Jean wakes up the next day to the sight of his friend, Dr. Lucas Delacrois, a well respected doctor from France, sitting at his bedside. Jean Lafontaine is a dark haired, thin, and wealthy sugar cane plantation owner. A doctor himself, Jean has won over the hearts of many of the citizens in this part of Louisiana. He is in pain and realizes that his head has been wrapped. He struggles to sit up and the Doctor rises as well, and with a thick French accent he says,
“You should take it easy Jean, you had a rough night.”
Jean gives him a curious look and the Doctor realizes that he doesn’t understand what he is talking about. Delacrois sits back down and says to Jean,
“Last night your plantation was destroyed.”
At hearing this Jean climbs out of bed, ignoring the Doctor’s pleas for him to stay put. He heads out of the bedroom and down the hall to the stairway. The older man hurries to help his friend down the steps. On the first floor Jean sees his family gathered around the dining room table. Pierre is sitting next to Antoinette with his hands clasped around hers. Lucas Delacrois’ only son, Gabriel sits on the other side of Pierre. He sits staring at his lap, his glasses sitting halfway down the bridge of his nose. There is a general air of sorrow in the room. René rises and moves toward him, but Jean motions his taller, distinguished looking brother, away with his hand. Antoinette stands and walks over to console her husband.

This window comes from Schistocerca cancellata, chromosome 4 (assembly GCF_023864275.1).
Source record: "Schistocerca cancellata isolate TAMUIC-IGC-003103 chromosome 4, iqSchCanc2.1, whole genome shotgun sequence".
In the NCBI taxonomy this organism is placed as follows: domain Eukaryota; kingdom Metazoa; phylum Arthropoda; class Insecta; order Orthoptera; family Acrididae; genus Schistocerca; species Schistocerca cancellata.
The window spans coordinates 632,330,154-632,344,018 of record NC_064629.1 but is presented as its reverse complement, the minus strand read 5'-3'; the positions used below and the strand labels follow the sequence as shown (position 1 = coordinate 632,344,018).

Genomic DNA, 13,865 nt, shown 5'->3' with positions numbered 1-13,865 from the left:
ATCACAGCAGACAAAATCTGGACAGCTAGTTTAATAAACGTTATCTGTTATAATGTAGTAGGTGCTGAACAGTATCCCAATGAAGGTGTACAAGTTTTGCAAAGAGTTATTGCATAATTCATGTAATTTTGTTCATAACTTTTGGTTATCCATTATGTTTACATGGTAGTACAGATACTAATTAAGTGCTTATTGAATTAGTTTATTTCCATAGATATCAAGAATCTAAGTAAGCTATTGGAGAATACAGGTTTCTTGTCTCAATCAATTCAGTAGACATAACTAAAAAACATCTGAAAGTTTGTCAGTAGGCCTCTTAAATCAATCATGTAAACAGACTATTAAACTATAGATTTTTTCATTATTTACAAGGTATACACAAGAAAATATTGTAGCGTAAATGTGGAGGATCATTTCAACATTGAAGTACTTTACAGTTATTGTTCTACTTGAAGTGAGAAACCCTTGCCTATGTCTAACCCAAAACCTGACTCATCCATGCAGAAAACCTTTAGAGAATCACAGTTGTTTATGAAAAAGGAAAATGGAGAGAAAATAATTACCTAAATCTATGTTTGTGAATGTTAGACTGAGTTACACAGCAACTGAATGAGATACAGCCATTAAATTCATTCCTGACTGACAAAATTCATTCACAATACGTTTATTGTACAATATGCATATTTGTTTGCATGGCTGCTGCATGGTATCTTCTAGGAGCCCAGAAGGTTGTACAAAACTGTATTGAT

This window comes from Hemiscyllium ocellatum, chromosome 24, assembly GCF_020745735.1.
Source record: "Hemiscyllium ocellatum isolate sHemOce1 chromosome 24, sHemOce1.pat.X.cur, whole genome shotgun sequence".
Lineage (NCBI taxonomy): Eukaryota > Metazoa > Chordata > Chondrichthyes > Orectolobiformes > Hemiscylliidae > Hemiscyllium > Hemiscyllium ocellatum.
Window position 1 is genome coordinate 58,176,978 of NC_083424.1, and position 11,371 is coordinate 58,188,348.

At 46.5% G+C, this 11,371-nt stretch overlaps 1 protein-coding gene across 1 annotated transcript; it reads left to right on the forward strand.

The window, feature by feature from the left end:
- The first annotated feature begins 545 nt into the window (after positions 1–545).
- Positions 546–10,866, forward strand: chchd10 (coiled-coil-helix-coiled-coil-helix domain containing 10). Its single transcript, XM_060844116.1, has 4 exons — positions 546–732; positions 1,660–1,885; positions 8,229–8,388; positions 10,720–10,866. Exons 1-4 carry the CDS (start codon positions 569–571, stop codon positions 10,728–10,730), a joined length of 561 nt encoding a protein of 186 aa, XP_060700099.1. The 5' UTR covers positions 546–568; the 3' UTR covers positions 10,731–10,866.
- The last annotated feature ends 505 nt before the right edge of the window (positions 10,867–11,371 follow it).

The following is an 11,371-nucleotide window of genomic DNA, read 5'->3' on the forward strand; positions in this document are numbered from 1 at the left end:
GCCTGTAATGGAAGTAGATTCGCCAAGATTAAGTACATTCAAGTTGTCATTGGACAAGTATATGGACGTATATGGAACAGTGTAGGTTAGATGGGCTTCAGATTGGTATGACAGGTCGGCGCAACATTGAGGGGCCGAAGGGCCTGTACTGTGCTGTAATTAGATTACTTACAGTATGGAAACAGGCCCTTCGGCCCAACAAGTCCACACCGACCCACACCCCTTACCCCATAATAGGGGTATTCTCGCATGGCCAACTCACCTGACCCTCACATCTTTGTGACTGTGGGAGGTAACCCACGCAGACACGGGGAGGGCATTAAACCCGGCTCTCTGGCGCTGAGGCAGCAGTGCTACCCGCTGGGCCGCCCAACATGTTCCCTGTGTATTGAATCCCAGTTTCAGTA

Walking towards the back window, Jean sees the devastation of the night’s events. His plantation is in ruin. The sugar refinery is now a heap of charred wood. The smoke still lingers in the air and the ash smolders on the ground. The barn remains intact, but Jean realizes that something is missing. He peers further into the distance and sees the scorched remains of the slave quarters. Not even the skeletons of the structures remain. He turns and asks,
“Where are the slaves?”
“They are dead Jean,” Antoinette says softly, rubbing his back, “They are all dead.”
She joins him on the porch, wrapping her arms around him, calming the storm that is brewing inside of him. Everything is gone. So many lives lost, and the entire plantation ruined. These thoughts run through Jean’s head while standing on the back porch. Breathing in the cool morning air that is a mixture of burnt wood and flesh, tears begin to wet his cheeks.